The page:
The leaders of the European Union have struck a braid climate change pact which promises to cut greenhouse gas emissions in the entire European Union by at least 40% by the year 2030. Critics of the pact, however, claim that it could empower automakers to push back against more effective attempts to curb greenhouse gas emissions.
“The draft text makes the theoretical possibility of transport in the ETS move closer to reality,” said Greg Archer of environmental group T&E, according to Reuters. “It is a dangerous precedent that will undermine reductions in transport emissions while damaging EU growth and jobs.”
The European Union’s Emissions Trading System (ETS) has, at least until now, excluded road transportation from its key efforts to reduce greenhouse gas emissions. Instead, it has focused more on curbing pollution from heavy industry and the fossil fuel-burning power sector by forcing thousands of power plants, factories, and airlines to pay for every ton of CO2 that they emit under a fradually decreasing emission cap.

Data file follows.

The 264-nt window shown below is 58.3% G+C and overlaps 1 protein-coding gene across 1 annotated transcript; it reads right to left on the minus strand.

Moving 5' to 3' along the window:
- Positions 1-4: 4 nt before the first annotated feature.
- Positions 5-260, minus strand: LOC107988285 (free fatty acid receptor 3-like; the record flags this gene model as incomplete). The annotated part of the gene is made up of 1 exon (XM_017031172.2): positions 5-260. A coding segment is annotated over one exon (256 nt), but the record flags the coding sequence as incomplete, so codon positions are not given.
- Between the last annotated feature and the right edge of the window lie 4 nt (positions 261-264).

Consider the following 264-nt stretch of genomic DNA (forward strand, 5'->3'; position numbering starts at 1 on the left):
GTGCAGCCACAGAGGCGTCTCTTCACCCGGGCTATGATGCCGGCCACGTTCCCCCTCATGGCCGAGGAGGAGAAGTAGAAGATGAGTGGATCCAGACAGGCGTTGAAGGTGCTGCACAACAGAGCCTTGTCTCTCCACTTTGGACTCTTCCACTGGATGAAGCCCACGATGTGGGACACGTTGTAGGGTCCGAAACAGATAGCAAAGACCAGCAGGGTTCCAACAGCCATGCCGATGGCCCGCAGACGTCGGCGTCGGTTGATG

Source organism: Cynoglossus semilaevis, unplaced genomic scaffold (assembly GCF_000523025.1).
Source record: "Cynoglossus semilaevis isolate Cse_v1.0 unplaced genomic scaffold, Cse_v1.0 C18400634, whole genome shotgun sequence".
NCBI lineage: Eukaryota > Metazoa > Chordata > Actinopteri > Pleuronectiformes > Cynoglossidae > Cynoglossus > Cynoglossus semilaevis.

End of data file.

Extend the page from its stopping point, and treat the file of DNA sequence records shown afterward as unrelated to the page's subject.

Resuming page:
“It was not easy, not at all, but we managed to reach a fair decision that sets the EU on an ambitious but cost-effective climate path,” Herman Van Rompuy, the president of the European Council told a press conference in Brussels, according to The Guardian.